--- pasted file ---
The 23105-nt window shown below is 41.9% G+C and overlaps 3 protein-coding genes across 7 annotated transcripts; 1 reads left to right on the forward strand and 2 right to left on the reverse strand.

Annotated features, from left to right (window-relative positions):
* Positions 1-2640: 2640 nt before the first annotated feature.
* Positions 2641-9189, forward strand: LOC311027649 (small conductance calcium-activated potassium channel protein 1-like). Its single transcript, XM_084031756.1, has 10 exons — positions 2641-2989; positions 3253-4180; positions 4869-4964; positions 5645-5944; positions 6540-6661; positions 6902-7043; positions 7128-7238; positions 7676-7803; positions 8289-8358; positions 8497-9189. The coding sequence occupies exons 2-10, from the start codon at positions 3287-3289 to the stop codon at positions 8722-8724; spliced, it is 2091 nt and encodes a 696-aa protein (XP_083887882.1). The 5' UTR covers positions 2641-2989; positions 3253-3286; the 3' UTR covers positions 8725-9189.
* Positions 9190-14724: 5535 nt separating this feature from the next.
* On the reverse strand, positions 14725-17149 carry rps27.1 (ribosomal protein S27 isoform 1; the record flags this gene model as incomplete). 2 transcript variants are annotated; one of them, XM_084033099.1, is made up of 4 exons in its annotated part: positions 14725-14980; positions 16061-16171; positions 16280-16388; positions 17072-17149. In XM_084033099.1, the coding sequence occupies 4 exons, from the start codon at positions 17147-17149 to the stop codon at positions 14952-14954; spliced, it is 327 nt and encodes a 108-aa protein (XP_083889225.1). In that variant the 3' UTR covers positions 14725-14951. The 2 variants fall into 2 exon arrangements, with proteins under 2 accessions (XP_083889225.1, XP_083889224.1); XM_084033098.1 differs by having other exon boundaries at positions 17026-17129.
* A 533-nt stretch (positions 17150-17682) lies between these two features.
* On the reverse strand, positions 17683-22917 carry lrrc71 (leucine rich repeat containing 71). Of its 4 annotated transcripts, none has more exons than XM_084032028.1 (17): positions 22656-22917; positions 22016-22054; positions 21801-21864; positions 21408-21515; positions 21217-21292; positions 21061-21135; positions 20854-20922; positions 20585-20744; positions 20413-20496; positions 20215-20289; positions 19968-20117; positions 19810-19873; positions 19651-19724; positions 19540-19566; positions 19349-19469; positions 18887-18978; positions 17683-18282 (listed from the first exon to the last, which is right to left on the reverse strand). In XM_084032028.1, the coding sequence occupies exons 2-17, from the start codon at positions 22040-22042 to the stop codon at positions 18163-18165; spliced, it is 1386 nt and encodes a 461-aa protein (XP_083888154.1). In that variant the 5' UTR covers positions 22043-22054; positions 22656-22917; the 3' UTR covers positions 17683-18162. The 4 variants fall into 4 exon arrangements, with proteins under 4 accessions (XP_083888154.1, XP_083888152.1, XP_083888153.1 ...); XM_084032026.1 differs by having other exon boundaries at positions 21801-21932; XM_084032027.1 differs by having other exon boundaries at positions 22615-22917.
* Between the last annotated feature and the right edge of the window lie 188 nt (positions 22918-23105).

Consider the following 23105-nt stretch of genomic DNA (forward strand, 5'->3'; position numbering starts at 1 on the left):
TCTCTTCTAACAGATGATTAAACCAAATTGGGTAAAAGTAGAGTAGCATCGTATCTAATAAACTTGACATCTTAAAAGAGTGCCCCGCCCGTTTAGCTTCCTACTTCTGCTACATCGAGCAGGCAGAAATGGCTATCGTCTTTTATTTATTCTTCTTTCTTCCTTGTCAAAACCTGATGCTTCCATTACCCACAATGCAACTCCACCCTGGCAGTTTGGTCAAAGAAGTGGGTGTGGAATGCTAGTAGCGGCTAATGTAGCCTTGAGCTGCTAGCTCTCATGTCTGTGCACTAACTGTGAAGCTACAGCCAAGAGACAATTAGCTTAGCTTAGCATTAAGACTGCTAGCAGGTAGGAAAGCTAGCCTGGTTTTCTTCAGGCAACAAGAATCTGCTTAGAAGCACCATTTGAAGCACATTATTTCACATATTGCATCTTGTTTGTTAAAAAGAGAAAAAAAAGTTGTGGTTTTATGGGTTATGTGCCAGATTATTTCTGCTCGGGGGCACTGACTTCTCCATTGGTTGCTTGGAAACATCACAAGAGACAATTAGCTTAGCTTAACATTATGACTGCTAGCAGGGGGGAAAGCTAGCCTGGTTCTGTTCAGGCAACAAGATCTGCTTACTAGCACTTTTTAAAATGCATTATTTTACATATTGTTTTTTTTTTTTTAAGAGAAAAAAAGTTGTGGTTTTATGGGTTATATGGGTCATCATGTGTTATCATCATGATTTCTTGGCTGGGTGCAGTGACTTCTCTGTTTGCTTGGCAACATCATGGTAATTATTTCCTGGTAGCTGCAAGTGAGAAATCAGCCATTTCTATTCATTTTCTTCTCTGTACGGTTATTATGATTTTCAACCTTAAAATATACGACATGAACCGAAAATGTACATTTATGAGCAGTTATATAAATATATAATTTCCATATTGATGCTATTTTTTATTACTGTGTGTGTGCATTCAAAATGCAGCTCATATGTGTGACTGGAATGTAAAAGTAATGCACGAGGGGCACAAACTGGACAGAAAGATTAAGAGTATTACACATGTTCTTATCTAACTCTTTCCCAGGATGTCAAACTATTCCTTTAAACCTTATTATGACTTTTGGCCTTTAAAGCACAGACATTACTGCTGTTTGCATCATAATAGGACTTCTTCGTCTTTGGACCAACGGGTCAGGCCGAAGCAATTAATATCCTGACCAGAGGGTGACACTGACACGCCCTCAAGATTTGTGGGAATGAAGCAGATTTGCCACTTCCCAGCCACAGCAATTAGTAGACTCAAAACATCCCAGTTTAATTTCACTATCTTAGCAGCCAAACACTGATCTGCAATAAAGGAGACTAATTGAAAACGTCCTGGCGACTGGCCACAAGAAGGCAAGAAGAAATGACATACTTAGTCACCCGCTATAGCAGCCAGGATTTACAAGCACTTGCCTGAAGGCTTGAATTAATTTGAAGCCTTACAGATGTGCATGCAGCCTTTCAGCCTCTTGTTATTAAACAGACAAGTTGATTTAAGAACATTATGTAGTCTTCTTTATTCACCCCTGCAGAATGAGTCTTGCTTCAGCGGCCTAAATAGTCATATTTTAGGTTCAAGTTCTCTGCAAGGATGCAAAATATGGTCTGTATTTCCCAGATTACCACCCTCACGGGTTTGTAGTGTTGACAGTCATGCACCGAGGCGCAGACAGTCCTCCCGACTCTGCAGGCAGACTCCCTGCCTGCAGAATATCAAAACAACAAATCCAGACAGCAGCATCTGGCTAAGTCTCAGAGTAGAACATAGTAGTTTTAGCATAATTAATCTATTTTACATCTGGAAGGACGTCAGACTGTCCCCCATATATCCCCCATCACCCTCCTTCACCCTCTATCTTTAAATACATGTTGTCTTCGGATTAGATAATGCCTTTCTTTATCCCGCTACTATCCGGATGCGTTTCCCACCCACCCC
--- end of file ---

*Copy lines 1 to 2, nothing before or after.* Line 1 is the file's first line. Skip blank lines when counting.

The 23105-nt window shown below is 41.9% G+C and overlaps 3 protein-coding genes across 7 annotated transcripts; 1 reads left to right on the forward strand and 2 right to left on the reverse strand.

Annotated features, from left to right (window-relative positions):